Consider Patton v Patton, an Oakland County case, unpublished. The opinion was released yesterday, March 18, 2014. Defendant Father appealed the trial court's modification of 50/50 joint custody. After trial, Plaintiff Mother was awarded sole legal and sole physical custody of the parties' 16-year-old minor child.
1) The trial court, after one day of trial, appointed a legal as GAL. The issues on appeal were whether she was a GAL or an LGAL and the scope of her appointment.
2) Challenges to the trial court's analysis of the best interest factors. One addressed the conclusion that Mother prevailed on the factor of "moral fitness." Since lack of moral fitness is often raised today in scorched earth family law litigation, to the benefit of no one, usually, it's a good idea to take a look at this again. In Patton, the COA stated:
This factor is credited to mother. Although the parties have been divorced
for over three years, Father continues to be very angry about Mother’s alleged
behaviors during the marriage. However, these best interest factors evaluate the
parties’ fitness as a parent. Mother did testify to allowing her boyfriend to spend
the night on one occasion, which is the only verified incident since the marriage
ended. However, Father’s behavior continues to call into question his moral
fitness. Mother admitted evidence of text messages in which Father used vile,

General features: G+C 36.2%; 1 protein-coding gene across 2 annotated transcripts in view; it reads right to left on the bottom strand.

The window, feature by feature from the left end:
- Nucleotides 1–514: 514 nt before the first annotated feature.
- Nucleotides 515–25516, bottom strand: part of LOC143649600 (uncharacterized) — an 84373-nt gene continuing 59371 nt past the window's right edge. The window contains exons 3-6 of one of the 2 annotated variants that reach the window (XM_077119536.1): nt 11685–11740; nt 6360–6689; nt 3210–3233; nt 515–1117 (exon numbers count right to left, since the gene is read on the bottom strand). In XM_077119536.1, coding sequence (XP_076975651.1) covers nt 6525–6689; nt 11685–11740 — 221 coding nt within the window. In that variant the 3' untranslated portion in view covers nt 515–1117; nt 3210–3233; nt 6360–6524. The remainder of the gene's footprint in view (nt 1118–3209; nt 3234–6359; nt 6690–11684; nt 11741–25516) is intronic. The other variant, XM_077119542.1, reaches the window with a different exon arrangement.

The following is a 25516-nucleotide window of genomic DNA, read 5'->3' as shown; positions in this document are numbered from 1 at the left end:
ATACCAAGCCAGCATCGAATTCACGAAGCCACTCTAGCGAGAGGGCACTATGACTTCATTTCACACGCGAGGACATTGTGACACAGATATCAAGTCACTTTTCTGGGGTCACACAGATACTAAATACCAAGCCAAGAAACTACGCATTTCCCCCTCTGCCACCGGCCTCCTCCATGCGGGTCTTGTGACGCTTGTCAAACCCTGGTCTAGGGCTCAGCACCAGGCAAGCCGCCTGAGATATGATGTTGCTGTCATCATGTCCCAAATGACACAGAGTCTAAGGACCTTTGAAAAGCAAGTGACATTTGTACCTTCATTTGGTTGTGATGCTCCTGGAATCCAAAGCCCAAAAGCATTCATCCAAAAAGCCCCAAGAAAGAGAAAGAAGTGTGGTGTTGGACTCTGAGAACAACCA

offensive, and racist language directed at Mother. Father addressed letters to
Mother’s home where the children reside calling her offensive names and sent
letters to third parties, including the children’s dentist, describing her alleged
misdeeds against Father. Mother testified that Father still continues to call her
derogatory names in the presence of the children during parenting time
In this digital age, letting loose with digital messages (emails, text messages) or even letters disseminating information to third parties happens far too often in custody and parenting time matters. When are they going to learn? Facebook, MySpace and other intrusions upon privacy . . . private facts that can be published far and wide . . . publications that the children can see . . .
Patton is but one reminder that as practicing family lawyers we need to impress upon our clients a need to be mindful of potential for tort liability for invasion of privacy, for slander or libel. A series of blog posts on liability issues may be accessed here on this blog.
Patton v Patton may be read here. Download Patton v Patton